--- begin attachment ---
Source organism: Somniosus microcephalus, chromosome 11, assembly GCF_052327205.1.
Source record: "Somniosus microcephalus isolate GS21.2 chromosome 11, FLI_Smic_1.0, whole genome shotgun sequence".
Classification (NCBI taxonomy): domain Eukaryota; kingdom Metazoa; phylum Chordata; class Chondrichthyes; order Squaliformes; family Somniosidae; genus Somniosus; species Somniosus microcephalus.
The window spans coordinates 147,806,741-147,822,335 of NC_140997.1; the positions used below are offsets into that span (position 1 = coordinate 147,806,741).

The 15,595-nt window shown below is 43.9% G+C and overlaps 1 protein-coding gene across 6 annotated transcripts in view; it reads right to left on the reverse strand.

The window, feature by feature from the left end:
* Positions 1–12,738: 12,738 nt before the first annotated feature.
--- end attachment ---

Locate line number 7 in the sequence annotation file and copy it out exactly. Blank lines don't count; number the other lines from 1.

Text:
* Positions 1–12,738: 12,738 nt before the first annotated feature.